Breathing Properly



    The Importance of Breathing Properly

    Swami Paramananda

    Breath is life. It is the medium  through which the life current flows into  us, permeating our whole being and sustaining us. We know that a person has ceased to live, that the life current is no longer working in him when he has lost  the power to breathe, and we say that “he  has breathed his last.” Now we breathe automatically, involuntarily, unconsciously; we must learn to breathe consciously,  properly and rhythmically. Through breath alone we can create such a rhythm within the body that it will restore health.  Pranayama means controlling the life-force by controlling the breath. When we understand how to do this, we can fill ourselves with Prana or life-force and eliminate all impurities.

    We all breathe, but we do not derive the proper benefit from our breathing. This is because we do not consciously regulate our breath. Breath is controlled by thought. If we observe, we shall see that whenever our mind is very restless, our breathing becomes irregular. Also when the body is ill, the breath becomes disordered. It is because we have lost the rhythm, everything is thrown out of balance and the result is a disturbance in both our physical and mental health. To avoid this, the Yogis tell us to cultivate the habit of rhythmic breathing and this will enable us to store up the vital energy we have within us. When our inhaling and exhaling become even, it affects us just like a musical rhythm, creating harmony throughout our system.

    After these preparatory steps, the next is to make the mind introspective. It is all very well to have some one tell us to look within, that only there shall we realize the Truth; but how to go within? We cannot do it suddenly, because of the hold the body has over us. Our mind also is divided and claimed by many things. To detach ourselves from our bodily conditions and make our mind one-pointed requires steady effort. Sometimes we grow discouraged and want to give up; but those are the moments when we must hold firmly and not let our spirit be de- pressed or allow ourselves to fall back. Arjuna says to Sri Krishna in the Bhagavad-Gita: Do not be depressed; even this mind which seems so unyielding and difficult to subdue, will become your obedient servant through constant practice of dispassion and discrimination.

    Intensity of purpose is what brings concentration. When we really feel devoted to an Ideal, then nothing can hold us back; we shall surmount every difficulty. At first we may have to make a great effort, but if we really yearn for spiritual things, our mind will naturally become single. Singleness is what we want. The ideal of Yoga and of all philosophy and religion is to make the mind single, the heart single, the purpose single; for all sages and seers recognize that in this singleness lies the whole secret of realization. Christ says that the eye and heart must be single before we can see God or Truth.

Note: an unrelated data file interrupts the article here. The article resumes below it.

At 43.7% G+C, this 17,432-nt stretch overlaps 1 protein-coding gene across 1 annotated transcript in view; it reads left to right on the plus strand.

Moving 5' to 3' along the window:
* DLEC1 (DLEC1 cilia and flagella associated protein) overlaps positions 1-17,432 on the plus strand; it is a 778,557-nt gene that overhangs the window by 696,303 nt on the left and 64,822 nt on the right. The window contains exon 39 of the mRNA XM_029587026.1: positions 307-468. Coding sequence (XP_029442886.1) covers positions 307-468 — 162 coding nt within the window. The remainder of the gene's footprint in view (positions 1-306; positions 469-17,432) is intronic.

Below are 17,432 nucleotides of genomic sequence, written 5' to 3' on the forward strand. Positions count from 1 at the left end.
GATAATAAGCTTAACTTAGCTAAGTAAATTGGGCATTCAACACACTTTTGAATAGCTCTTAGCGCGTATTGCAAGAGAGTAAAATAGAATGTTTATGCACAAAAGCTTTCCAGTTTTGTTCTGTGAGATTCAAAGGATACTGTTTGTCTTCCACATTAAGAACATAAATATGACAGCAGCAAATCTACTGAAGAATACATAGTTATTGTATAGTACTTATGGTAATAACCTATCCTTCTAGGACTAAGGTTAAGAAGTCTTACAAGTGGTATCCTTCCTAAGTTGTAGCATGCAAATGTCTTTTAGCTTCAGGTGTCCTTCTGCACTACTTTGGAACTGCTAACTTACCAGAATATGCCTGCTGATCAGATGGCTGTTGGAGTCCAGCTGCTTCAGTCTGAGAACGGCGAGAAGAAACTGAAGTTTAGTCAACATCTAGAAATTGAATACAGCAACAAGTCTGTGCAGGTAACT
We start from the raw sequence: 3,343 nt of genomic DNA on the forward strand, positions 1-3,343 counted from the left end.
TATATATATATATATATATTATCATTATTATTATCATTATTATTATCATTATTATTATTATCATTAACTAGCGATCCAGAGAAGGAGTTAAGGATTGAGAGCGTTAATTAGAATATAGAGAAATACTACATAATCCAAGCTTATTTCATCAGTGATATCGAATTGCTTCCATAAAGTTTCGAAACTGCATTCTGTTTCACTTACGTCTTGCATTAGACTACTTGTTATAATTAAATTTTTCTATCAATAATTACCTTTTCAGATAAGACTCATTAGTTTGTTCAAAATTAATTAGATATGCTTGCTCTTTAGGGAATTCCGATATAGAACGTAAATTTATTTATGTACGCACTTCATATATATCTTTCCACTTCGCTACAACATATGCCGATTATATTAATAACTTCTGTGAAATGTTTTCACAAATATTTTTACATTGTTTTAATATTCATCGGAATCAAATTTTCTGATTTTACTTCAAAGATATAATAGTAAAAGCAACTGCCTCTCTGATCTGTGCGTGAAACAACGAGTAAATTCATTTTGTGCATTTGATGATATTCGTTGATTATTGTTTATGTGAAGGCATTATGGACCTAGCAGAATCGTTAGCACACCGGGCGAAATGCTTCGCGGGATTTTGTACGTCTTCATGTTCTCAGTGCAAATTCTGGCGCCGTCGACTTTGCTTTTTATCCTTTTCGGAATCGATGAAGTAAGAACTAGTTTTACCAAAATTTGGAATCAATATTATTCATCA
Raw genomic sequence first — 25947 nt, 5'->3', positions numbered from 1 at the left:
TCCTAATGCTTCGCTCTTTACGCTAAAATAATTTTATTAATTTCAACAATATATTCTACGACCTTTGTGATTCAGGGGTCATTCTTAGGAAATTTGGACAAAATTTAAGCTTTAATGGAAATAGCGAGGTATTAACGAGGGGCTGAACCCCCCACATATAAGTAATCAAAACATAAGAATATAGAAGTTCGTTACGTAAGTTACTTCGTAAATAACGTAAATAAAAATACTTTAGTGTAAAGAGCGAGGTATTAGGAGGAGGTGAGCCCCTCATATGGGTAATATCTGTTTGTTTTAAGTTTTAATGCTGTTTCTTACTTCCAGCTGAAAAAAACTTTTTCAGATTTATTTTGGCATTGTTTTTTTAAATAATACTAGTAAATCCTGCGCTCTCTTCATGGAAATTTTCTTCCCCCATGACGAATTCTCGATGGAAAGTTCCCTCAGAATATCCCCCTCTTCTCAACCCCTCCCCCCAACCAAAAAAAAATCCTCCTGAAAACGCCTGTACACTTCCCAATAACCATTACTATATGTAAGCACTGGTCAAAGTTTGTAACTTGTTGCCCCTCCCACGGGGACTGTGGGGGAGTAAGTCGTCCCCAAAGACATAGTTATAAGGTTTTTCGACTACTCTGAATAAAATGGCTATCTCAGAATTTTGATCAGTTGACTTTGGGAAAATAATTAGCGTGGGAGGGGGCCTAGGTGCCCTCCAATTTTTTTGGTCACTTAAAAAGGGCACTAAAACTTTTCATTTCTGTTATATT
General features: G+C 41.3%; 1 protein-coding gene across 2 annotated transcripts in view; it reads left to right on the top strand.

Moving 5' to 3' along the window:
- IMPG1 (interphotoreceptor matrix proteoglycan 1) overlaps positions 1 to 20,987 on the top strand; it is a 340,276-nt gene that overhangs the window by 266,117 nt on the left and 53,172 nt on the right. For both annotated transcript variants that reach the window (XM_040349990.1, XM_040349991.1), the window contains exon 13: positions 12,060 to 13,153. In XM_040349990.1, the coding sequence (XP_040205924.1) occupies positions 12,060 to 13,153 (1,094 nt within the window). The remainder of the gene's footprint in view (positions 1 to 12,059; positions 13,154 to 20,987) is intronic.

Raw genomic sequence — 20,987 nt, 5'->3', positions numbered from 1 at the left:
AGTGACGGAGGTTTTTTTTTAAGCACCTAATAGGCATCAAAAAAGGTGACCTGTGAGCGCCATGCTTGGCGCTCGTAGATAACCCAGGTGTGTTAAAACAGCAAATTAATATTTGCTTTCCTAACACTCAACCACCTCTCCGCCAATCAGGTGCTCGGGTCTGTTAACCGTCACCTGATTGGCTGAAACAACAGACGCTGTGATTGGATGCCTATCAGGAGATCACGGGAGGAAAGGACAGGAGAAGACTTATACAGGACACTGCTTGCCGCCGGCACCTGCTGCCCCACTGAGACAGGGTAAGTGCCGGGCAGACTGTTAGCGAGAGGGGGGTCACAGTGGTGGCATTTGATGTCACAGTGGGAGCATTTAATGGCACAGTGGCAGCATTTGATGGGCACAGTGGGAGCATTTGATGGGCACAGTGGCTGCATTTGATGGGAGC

Holding the mind to one point means controlling all the waves or modifications which rise on its surface. You know that in order to put a thread through the eye of a needle, you have to twist the thread to a point; if you do not, it is a difficult task to put it through. Similarly the mind, which has become divided through its varied interests, must be made single be- fore it can penetrate into the depths of our being. This does not necessarily mean that we cannot take interest in other things or that we must give up everything; singleness means that we are able to put our whole force into whatever we under- take, and through this concentrated energy we see more clearly and accomplish things more quickly. Concentrating our mind on ordinary external objects, how- ever, gives us only limited results; but when we can direct our thought on inner spiritual objects: on infinite strength, infinite wisdom, infinite love or purity; on the effulgent flame of life seated in the heart; on anything through which the cur- rent of divine life is running; we find that our mind becomes quickened and all its latent qualities are awakened. The mind takes the color of whatever it dwells upon, and by bringing it in contact with spiritual things it becomes purified and strengthened.

    We must not think that the aim of these spiritual practices is to gain a little bit of physical health or a little bit of mental power; their main object is to free the soul. Freedom means completeness, no lack anywhere no lack of knowledge, no lack of power, no lack of anything. Be- fore we can realize this and release the soul from bondage, we must go through certain practices in order to form fixed spiritual habits and entirely wipe out past impressions. We have to choose the Ideal upon which to concentrate according to our own individual need or inclination. One cannot go contrary to one’s natural spiritual instinct. Whether we recognize it or not, we have within ourselves a spiritual instinct just as we have a physical instinct, and this spiritual instinct must be our guide in choosing our Ideal. Having chosen, we must follow this Ideal in spite of failures, in spite of obstructions in the way; day by day we must hold it before us ; and if we forget it, we must bring our mind back to it. In this way the mind grows unwavering and one-pointed, we can easily follow a thought without interruption and meditation becomes possible.

    [Excerpts from Concentration and Meditation]